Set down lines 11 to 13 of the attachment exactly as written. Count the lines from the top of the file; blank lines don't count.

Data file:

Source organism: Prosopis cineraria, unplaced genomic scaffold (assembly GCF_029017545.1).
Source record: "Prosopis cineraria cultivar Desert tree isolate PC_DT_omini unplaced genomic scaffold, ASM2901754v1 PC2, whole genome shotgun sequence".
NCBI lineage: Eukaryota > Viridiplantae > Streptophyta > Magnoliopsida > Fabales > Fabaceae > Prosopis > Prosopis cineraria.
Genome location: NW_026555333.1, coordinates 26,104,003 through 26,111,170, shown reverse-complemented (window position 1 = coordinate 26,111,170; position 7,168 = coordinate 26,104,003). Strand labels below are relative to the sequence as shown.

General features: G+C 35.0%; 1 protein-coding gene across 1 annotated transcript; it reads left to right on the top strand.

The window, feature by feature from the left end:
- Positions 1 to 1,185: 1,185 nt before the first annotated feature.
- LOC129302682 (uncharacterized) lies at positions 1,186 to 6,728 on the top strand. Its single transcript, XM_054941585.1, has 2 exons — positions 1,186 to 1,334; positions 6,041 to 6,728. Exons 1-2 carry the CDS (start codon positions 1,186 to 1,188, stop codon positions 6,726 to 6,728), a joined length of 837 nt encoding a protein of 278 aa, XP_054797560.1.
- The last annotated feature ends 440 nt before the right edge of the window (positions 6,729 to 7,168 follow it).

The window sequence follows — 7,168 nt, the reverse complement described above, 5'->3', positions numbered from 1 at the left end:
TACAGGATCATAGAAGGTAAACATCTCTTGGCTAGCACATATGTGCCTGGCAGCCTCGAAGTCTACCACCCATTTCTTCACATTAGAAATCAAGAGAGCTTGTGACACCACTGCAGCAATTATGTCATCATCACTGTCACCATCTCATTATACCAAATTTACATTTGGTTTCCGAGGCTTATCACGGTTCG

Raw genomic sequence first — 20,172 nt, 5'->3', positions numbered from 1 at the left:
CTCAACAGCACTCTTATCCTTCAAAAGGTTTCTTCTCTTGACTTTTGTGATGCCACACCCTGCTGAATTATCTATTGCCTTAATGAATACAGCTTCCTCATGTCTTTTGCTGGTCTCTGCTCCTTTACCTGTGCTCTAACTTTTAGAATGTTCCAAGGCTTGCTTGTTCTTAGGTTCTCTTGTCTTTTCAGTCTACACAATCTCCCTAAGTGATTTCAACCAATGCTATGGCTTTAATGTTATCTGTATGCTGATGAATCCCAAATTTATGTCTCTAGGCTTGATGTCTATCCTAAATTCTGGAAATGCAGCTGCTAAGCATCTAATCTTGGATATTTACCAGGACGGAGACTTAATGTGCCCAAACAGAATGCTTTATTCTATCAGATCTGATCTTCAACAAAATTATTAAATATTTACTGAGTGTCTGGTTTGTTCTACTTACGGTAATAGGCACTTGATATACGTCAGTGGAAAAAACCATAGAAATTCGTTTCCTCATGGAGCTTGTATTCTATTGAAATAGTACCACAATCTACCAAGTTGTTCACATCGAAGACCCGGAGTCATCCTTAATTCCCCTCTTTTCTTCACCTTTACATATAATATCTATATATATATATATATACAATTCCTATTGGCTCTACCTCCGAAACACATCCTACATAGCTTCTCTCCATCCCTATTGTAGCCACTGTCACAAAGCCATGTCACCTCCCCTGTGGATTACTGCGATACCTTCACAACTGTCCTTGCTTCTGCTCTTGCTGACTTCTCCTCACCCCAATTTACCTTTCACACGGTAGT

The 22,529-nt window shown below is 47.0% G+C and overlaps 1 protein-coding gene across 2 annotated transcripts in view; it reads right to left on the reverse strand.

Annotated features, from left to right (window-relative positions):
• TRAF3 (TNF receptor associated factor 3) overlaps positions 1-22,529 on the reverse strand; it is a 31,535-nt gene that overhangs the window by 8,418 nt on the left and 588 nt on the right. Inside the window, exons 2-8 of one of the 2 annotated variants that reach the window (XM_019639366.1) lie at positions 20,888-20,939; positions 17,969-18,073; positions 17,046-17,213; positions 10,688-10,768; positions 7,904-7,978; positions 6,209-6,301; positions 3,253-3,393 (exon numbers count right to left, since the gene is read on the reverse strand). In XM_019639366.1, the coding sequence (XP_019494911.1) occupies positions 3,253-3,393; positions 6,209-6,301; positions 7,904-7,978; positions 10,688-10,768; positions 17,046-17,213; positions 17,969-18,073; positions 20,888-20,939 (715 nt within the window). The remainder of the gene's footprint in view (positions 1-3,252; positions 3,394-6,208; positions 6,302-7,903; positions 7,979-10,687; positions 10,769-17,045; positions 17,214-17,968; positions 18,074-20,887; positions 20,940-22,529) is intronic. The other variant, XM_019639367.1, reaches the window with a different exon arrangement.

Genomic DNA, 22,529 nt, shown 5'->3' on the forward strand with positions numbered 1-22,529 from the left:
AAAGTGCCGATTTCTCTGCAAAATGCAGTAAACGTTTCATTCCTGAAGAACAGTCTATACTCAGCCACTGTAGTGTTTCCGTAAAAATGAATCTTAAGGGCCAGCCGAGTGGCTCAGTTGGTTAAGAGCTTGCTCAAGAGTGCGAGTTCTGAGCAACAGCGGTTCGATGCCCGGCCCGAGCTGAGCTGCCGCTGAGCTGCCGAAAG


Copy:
TACAGGATCATAGAAGGTAAACATCTCTTGGCTAGCACATATGTGCCTGGCAGCCTCGAAGTCTACCACCCATTTCTTCACATTAGAAATCAAGAGAGCTTGTGACACCACTGCAGCAATTATGTCATCATCACTGTCACCATCTCATTATACCAAATTTACATTTGGTTTCCGAGGCTTATCACGGTTCG

Raw genomic sequence first — 20,172 nt, 5'->3', positions numbered from 1 at the left:
CTCAACAGCACTCTTATCCTTCAAAAGGTTTCTTCTCTTGACTTTTGTGATGCCACACCCTGCTGAATTATCTATTGCCTTAATGAATACAGCTTCCTCATGTCTTTTGCTGGTCTCTGCTCCTTTACCTGTGCTCTAACTTTTAGAATGTTCCAAGGCTTGCTTGTTCTTAGGTTCTCTTGTCTTTTCAGTCTACACAATCTCCCTAAGTGATTTCAACCAATGCTATGGCTTTAATGTTATCTGTATGCTGATGAATCCCAAATTTATGTCTCTAGGCTTGATGTCTATCCTAAATTCTGGAAATGCAGCTGCTAAGCATCTAATCTTGGATATTTACCAGGACGGAGACTTAATGTGCCCAAACAGAATGCTTTATTCTATCAGATCTGATCTTCAACAAAATTATTAAATATTTACTGAGTGTCTGGTTTGTTCTACTTACGGTAATAGGCACTTGATATACGTCAGTGGAAAAAACCATAGAAATTCGTTTCCTCATGGAGCTTGTATTCTATTGAAATAGTACCACAATCTACCAAGTTGTTCACATCGAAGACCCGGAGTCATCCTTAATTCCCCTCTTTTCTTCACCTTTACATATAATATCTATATATATATATATATACAATTCCTATTGGCTCTACCTCCGAAACACATCCTACATAGCTTCTCTCCATCCCTATTGTAGCCACTGTCACAAAGCCATGTCACCTCCCCTGTGGATTACTGCGATACCTTCACAACTGTCCTTGCTTCTGCTCTTGCTGACTTCTCCTCACCCCAATTTACCTTTCACACGGTAGT